Ariel Center for
Policy Research



NATIV   ■   Volume Fourteen   ■   Number 4-5 (81-82)  ■  September 2001   ■  Ariel Center for Policy Research




Did the Zionist Mainstream Collapse?

Moshe Lisak

The primary topic, “Did the Zionist mainstream collapse?”, which has been discussed over the course of ten sessions, covered many different areas. From a disciplinary perspective, the analysis is sociological in nature and focuses on delineating the social, political-ideological map on the one hand, and the ramifications of that map on the nature of the Jewish-Arab conflict and its strategic aspects on the other.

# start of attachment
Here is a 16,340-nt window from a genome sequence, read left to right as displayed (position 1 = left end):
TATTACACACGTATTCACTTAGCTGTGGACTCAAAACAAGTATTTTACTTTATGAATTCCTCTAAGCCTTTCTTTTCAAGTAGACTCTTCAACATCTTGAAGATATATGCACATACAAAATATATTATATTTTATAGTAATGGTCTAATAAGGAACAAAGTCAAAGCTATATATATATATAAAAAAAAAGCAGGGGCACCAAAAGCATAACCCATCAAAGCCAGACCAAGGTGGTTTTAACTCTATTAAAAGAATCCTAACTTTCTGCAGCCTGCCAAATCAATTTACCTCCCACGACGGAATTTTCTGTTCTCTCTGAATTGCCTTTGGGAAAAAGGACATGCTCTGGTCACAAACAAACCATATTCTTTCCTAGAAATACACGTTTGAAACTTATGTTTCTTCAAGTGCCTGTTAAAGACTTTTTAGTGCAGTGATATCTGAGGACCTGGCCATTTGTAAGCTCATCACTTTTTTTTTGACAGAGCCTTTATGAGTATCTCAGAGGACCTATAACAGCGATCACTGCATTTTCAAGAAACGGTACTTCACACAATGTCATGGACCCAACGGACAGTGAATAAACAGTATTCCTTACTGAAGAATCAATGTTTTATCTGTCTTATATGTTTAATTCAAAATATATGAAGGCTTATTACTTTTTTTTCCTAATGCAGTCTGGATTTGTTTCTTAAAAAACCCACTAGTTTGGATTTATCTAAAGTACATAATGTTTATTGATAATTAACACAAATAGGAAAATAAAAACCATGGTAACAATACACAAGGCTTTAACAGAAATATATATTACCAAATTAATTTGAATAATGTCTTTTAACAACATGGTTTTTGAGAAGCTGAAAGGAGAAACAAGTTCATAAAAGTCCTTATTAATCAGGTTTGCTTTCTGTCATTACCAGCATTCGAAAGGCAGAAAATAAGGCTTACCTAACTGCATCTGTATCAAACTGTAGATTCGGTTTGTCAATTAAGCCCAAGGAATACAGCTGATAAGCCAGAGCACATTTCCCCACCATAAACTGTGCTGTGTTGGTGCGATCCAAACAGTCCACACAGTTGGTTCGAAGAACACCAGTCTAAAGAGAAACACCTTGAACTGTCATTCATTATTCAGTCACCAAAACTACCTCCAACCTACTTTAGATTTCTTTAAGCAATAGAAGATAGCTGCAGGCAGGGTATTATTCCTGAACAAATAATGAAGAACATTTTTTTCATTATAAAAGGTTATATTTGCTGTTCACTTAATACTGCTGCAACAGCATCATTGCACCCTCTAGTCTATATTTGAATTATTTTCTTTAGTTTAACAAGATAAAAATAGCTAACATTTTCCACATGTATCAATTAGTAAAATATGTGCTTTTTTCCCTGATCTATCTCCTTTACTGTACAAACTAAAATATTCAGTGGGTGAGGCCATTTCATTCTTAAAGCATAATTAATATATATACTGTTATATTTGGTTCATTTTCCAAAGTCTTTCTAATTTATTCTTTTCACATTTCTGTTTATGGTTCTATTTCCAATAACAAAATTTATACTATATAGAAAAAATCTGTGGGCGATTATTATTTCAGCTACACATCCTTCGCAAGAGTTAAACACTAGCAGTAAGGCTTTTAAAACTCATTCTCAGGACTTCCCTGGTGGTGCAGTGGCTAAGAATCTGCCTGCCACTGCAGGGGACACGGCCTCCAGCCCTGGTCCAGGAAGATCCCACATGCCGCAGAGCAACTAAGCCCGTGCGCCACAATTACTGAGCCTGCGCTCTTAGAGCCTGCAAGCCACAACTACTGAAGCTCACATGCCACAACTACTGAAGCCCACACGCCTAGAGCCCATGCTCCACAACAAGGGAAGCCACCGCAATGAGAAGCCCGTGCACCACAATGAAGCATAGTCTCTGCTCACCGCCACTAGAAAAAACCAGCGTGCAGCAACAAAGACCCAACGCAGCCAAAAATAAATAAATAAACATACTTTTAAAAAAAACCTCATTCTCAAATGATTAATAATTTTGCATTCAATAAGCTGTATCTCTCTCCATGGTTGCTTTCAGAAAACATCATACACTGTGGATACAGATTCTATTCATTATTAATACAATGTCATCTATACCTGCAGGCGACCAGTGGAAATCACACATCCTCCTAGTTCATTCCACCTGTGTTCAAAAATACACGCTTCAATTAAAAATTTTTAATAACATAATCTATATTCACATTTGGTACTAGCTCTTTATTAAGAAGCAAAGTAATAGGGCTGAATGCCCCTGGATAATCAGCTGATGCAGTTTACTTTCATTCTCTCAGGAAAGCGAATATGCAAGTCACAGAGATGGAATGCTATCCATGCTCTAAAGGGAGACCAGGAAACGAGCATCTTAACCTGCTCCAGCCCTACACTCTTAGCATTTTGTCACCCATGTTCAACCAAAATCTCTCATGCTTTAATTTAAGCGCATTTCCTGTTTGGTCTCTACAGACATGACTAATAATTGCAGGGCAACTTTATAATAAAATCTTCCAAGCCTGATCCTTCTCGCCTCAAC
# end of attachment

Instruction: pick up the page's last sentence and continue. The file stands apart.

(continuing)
The drawing of the political map was not an objective in and of itself. It was an attempt to assess the moral strength of the Jewish population in the face of both the armed struggle with the Palestinians and the social-cultural and ideological schisms.

The principal motif of the talks was an attempt to point to the fact that the settlement enterprise in Judea, Samaria and Gaza, or at least part of it, was an undertaking which disrupted the course of the history of the central Zionist movements, movements which strove to achieve Jewish sovereignty while in the process achieving optimal disengagement from the Arab population. Religious-theological motives and insufficiently validated military considerations disrupted this process on the Right. Conversely - illusions, conceptual errors, historical impatience and even extreme naivete – often characterized the Left.

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